The potential that the eviction protections will expire worries Kelli Lloyd, a single mother of two who lives in Los Angeles and lost income as a real estate agent when the stay-at-home order hurt business in April.
“It could make myself and my children homeless,” Lloyd said. “The extension of AB 3088 is essential.”
Lloyd, who is attending law school, saw her ability to earn enough to cover her rent affected not only by orders restricting businesses, but also by school closures that spurred her to stay at home and home-school her children, who are 7 and 10.
She would like to see any new legislation include rent forgiveness for those struggling during the pandemic.
Landlords have their own ideas of what new legislation should look like.
This year, many large landlords with mortgages have been able to weather the effects of diminished rental returns.
“Up to this point, banks have been cooperative in providing forbearance where there were mortgages,” Carlton said. “I think smaller mom and pops are the ones really struggling.”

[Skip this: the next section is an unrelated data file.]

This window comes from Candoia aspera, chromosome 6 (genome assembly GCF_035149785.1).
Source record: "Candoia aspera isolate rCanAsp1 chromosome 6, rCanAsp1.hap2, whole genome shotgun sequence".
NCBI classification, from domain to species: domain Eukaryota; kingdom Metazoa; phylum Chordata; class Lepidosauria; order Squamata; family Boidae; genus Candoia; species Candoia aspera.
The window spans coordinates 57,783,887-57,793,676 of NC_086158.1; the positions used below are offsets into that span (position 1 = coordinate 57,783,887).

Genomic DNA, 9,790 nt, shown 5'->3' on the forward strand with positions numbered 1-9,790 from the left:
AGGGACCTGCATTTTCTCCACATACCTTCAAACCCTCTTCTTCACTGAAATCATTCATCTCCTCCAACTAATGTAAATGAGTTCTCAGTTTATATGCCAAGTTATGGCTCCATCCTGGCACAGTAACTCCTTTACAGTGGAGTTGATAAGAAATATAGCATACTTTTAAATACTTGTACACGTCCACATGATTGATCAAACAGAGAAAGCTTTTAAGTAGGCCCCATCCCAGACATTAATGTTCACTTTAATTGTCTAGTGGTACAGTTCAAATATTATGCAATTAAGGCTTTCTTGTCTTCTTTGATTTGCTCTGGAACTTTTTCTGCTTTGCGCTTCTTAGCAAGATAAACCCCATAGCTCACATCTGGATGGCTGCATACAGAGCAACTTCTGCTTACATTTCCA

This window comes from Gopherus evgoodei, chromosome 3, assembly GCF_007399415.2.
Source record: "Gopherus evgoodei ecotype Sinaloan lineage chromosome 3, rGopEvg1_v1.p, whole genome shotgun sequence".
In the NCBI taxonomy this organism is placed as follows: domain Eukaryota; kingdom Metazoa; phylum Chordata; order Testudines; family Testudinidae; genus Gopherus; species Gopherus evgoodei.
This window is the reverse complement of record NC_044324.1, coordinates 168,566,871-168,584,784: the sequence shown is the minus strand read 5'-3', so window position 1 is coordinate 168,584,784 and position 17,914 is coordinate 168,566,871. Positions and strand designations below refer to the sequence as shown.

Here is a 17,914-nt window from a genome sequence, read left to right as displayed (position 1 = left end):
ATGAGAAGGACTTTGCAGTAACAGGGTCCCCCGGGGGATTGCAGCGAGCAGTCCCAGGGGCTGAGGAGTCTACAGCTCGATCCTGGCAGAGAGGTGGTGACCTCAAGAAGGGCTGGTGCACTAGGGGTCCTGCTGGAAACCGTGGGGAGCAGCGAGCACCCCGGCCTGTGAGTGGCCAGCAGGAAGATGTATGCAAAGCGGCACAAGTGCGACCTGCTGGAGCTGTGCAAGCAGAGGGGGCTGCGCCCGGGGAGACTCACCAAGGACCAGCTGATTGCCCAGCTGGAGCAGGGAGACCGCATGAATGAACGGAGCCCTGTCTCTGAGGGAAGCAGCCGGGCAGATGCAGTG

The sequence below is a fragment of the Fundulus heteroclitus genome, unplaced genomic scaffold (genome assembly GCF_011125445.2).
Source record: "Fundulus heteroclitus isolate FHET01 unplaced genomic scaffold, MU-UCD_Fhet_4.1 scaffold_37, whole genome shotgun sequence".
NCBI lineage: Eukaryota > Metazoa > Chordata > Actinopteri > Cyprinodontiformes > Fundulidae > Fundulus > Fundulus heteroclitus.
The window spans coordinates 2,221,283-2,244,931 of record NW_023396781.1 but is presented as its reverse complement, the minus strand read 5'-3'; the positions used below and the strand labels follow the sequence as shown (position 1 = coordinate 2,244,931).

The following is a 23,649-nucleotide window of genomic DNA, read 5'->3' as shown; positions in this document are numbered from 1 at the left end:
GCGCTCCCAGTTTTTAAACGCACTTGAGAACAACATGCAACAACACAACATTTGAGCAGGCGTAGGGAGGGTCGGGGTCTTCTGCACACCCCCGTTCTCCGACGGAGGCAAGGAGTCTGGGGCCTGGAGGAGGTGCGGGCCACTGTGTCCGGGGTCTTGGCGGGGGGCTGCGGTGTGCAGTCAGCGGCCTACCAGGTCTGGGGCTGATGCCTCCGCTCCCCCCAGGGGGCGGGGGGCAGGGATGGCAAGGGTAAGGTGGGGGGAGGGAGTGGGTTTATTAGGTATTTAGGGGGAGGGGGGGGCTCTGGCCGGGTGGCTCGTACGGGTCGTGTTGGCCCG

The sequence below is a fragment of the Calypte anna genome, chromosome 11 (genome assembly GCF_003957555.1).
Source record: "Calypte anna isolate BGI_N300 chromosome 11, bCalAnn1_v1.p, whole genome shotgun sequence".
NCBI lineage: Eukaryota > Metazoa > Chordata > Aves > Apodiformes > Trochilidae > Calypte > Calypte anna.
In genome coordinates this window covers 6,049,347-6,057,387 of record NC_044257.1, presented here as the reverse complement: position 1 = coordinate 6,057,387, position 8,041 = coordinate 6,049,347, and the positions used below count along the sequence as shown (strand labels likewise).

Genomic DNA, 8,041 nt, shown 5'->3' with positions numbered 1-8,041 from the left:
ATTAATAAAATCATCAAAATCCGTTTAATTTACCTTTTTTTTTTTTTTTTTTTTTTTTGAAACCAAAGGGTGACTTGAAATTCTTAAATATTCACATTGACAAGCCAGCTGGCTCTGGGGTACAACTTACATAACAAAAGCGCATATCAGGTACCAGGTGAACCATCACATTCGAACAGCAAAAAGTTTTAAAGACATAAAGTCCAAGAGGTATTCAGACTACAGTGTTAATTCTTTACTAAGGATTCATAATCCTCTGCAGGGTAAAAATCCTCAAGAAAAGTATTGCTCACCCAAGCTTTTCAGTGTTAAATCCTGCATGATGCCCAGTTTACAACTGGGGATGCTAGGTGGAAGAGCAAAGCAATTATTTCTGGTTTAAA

She said many landlords with four or fewer units were depending on the income to cover their expenses in retirement, and to allow them to pay property taxes and maintenance expenses, so the state should include financial assistance in any new law.
Although the state was facing a deep budget deficit last summer because of COVID-19, state officials last month projected that the California treasury could see a $26-billion tax windfall this year but might plunge to a projected deficit of $17.5 billion by the middle of 2025.
In addition, Carlton says there’s a chance of financial help for tenants and landlords from Washington when Democrat Joe Biden becomes president in January.
Without financial assistance from the state or federal governments, extending the eviction protection law would probably result in foreclosures, which could reduce the supply of housing for renters, Carlton warned.
As a result, the talk of extension “really hinges upon providing some dollars for landlords and tenants to pay the bills,” Carlton said. “We are not opposed to extending the sunset but financial assistance is really imperative to continue.”
Times staff writer Liam Dillon contributed to this report.